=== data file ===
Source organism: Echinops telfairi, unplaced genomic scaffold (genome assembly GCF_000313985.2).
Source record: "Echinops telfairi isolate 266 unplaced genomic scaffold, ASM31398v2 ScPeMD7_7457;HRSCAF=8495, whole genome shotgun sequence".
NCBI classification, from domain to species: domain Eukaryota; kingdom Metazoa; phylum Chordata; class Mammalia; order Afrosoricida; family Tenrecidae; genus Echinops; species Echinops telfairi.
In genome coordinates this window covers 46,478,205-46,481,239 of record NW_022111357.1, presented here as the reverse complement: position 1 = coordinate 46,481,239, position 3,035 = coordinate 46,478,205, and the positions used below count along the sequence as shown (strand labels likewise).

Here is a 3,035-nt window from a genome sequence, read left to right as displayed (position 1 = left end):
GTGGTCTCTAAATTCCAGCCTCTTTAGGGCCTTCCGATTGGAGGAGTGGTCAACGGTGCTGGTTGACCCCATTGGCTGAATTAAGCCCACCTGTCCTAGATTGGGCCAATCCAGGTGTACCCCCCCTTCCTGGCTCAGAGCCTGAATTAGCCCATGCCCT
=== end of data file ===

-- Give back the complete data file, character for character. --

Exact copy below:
Source organism: Echinops telfairi, unplaced genomic scaffold (genome assembly GCF_000313985.2).
Source record: "Echinops telfairi isolate 266 unplaced genomic scaffold, ASM31398v2 ScPeMD7_7457;HRSCAF=8495, whole genome shotgun sequence".
NCBI classification, from domain to species: domain Eukaryota; kingdom Metazoa; phylum Chordata; class Mammalia; order Afrosoricida; family Tenrecidae; genus Echinops; species Echinops telfairi.
In genome coordinates this window covers 46,478,205-46,481,239 of record NW_022111357.1, presented here as the reverse complement: position 1 = coordinate 46,481,239, position 3,035 = coordinate 46,478,205, and the positions used below count along the sequence as shown (strand labels likewise).

Here is a 3,035-nt window from a genome sequence, read left to right as displayed (position 1 = left end):
GTGGTCTCTAAATTCCAGCCTCTTTAGGGCCTTCCGATTGGAGGAGTGGTCAACGGTGCTGGTTGACCCCATTGGCTGAATTAAGCCCACCTGTCCTAGATTGGGCCAATCCAGGTGTACCCCCCCTTCCTGGCTCAGAGCCTGAATTAGCCCATGCCCT